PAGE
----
There will be THREE EXAMS in CONNECT.  Exams will also be in similar format.  The tentative exam dates are:

EXAM 1: Due by October 8 (Sunday midnight), Chapters 6 to 12 EXAM 2: Due by November 5 (Sunday midnight), Chapters 13 to 18 COMPREHENSIVE FINAL EXAM: Due by December 11 (Monday midnight), All Chapters

Any changes in the exam dates will be communicated to you online at least a week in advance.  It is the student’s responsibility to note any changes in the due dates announced online.

MAKE-UP POLICY:  There are NO MAKE-UPS available under any circumstances.

A FINAL NOTE:  It is not difficult to do well in this course.  If you are to do well in this class, you must read the assigned chapters thoroughly, review the lecture notes with regularity throughout the semester, and timely submit all your assignments.  Please do not be deceived.  If you think that you will not be able to spend adequate time for this class, you are better off taking it later.

Honor Code
Academic Dishonesty Policy
Classroom Civility Policies
Students with Disabilities

Students who may need accommodations to address barriers caused by documented disabilities under the Americans with Disabilities Act or Section 504 of the Rehabilitation Act need to register with the Disability Access Center (DAC) to receive accommodations. To request and receive accommodations, students schedule an appointment with the DAC to initiate review and approval of supporting documentation showing their disability, the barriers it causes, and the recommended accommodations. If documentation is approved, the DAC will email a letter to the student’s current semester faculty members outlining the accommodations needed to ensure accessibility. Accommodations will be provided from the date the letter originates from the DAC. It is important to register as soon as possible as accommodations are not retroactive. The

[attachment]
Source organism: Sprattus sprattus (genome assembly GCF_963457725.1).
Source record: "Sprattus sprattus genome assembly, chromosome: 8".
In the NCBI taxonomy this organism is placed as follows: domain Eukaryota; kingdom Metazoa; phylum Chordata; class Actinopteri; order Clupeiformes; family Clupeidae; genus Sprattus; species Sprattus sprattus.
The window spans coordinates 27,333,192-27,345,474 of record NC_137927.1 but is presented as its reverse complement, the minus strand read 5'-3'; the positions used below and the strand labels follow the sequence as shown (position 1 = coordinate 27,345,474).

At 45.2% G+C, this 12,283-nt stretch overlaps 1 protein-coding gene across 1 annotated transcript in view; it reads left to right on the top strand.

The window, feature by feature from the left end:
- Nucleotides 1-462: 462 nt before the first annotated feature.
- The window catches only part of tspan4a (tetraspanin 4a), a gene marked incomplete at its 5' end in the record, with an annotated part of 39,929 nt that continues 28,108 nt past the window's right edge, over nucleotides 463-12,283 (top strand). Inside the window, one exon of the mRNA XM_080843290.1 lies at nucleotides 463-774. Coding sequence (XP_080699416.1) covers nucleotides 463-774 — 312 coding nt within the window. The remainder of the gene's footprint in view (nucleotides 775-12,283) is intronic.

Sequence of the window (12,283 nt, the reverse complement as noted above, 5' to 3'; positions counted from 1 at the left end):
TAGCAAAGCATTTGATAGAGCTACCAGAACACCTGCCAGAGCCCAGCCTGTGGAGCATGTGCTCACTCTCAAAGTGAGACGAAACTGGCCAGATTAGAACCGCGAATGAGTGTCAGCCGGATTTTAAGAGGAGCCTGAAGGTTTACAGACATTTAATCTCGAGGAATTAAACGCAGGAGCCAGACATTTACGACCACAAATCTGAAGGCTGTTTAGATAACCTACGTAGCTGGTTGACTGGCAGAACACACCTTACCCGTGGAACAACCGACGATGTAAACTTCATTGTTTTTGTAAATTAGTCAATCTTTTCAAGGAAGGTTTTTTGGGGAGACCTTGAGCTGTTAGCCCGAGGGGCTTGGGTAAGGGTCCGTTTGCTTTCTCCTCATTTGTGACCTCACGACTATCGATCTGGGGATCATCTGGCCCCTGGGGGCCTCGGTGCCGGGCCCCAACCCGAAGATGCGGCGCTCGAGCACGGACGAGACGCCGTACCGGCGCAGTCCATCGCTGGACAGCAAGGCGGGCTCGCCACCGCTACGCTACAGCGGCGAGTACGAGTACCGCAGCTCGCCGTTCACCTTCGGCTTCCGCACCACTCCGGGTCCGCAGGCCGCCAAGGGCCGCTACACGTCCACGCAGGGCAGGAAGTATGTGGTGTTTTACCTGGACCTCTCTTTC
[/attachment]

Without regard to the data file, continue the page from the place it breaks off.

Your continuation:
DAC is located at the Hammond campus in the Student Union & Library Building (SUL) 341 and Westville in the Technology Building (TECH) 101. The DAC can be reached at (219) 989-2455 or emailing: DAC website.

Student Mental Health and Wellbeing

Purdue University Northwest is committed to supporting and advancing the mental health and well-being of our PNW students. During the course of their academic careers, students often experience personal challenges that contribute to barriers in learning, such as drug/alcohol problems, strained relationships, chronic worrying, persistent sadness or loss of interest in enjoyable activities, family conflict, grief and loss, domestic violence, difficulty concentrating, problems with organization, procrastination and/or lack of motivation. Students also sometimes come to college with a history of learning difficulties (e.g., any form of special education), experience difficulties succeeding in a particular subject (e.g., math, reading), or have experienced some form of trauma be it emotional or physical (e.g., head injury). These mental health concerns can lead to diminished academic performance and can interfere with daily life activities.  If you or someone you know has a history of mental health concerns or if you are unsure and would like a consultation, a variety of confidential services are available. The Counseling Center is located in Gyte 05 in Hammond and TECH 157 in Westville. You can also reach us at (219) 989-2366 or on the Counseling website. National Suicide Prevention Hotline at (800) 273-TALK or on the web..